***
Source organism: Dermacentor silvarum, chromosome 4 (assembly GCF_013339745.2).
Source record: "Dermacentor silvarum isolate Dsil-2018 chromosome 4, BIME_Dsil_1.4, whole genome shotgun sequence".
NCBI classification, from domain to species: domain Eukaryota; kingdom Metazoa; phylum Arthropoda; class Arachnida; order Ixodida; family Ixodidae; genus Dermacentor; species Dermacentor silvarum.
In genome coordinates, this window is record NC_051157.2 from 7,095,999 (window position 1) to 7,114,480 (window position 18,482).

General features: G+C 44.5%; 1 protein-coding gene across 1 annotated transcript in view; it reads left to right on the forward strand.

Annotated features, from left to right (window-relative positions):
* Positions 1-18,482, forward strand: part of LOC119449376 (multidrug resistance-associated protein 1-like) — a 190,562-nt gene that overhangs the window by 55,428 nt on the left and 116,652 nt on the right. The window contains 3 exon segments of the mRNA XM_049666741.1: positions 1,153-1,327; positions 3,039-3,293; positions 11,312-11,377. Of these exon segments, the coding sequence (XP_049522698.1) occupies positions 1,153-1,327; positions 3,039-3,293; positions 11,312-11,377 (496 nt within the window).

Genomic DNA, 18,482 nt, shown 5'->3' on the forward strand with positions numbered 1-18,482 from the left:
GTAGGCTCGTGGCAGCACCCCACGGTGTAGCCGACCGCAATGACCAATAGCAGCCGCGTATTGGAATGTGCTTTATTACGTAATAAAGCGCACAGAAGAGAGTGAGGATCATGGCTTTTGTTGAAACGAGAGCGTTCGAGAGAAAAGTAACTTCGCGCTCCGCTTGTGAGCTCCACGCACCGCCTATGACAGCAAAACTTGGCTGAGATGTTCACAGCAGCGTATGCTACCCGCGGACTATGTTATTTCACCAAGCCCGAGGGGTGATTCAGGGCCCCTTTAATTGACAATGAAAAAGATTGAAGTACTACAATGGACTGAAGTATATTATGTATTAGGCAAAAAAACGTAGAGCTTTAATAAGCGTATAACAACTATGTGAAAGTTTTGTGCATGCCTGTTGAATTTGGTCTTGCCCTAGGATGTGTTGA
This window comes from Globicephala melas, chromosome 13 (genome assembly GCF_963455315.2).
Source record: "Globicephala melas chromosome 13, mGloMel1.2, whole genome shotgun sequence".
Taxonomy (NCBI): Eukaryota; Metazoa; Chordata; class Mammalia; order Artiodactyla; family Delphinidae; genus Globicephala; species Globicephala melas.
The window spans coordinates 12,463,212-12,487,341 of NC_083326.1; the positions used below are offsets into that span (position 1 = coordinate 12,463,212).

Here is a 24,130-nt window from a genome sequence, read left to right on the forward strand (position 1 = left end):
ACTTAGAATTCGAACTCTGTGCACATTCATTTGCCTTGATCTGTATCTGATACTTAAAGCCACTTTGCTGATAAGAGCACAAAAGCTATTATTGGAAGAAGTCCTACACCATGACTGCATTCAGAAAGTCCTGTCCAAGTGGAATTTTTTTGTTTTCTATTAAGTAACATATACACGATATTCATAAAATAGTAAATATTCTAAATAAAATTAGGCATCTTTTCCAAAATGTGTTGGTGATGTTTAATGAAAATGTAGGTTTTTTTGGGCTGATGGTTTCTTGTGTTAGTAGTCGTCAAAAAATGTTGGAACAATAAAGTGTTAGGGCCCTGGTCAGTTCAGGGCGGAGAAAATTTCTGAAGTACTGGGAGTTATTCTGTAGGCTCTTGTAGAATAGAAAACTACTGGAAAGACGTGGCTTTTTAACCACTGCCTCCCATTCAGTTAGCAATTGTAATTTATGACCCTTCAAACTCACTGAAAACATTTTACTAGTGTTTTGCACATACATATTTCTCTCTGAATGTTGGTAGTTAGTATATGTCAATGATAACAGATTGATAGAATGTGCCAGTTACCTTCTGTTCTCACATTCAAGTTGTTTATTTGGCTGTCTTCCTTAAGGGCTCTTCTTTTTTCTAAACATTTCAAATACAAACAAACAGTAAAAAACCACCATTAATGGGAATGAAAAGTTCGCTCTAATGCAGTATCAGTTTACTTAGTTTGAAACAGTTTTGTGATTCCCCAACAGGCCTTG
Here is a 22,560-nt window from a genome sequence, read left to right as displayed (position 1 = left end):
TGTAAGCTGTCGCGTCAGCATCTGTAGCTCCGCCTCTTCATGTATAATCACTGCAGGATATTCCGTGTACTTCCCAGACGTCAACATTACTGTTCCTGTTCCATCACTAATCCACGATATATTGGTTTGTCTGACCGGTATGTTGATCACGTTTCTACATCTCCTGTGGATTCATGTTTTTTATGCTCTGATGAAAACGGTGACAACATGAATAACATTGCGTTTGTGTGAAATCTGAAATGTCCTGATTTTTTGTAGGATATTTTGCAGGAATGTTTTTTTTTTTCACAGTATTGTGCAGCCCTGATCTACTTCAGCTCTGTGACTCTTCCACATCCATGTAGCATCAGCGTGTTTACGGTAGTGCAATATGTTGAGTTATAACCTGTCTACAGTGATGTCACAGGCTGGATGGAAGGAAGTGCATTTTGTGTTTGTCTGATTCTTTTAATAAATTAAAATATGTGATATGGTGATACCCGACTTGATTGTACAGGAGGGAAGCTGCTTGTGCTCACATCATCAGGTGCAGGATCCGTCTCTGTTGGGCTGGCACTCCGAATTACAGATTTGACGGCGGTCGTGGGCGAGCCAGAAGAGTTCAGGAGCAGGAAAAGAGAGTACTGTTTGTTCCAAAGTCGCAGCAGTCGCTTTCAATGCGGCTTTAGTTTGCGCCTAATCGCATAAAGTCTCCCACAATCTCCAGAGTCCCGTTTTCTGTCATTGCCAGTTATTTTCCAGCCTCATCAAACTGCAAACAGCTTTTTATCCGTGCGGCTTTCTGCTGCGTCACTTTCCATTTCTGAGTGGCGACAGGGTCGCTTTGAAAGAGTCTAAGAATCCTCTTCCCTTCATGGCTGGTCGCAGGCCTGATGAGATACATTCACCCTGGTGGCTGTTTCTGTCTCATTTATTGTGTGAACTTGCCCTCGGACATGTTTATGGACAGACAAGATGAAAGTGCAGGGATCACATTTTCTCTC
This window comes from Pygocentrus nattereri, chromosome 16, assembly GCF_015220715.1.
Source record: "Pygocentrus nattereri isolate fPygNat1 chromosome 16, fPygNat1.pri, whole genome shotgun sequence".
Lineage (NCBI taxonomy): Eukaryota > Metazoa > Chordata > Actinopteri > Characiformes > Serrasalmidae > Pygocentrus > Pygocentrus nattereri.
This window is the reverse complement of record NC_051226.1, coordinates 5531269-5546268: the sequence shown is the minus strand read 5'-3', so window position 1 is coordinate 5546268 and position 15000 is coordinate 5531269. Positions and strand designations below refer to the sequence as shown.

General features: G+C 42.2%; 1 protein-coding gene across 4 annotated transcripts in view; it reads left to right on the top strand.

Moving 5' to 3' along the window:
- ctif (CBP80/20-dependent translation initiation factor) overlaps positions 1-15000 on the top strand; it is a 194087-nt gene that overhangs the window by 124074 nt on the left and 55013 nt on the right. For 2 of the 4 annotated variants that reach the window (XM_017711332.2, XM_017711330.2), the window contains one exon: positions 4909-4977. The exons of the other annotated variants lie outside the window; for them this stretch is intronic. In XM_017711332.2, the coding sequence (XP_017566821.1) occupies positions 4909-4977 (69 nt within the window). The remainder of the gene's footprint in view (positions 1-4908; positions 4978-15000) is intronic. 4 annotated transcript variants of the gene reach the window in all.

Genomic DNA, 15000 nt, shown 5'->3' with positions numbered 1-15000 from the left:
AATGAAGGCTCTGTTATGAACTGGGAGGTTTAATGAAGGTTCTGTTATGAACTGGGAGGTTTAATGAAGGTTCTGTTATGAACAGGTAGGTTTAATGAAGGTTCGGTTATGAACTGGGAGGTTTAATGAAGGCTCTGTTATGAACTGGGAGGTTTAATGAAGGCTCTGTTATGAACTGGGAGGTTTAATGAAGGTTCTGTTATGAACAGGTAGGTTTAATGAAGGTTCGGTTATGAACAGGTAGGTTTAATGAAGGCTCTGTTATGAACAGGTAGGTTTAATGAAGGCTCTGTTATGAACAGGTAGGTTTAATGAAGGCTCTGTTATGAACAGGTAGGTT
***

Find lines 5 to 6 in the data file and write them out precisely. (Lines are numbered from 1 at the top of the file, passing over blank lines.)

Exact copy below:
General features: G+C 44.5%; 1 protein-coding gene across 1 annotated transcript in view; it reads left to right on the forward strand.

Annotated features, from left to right (window-relative positions):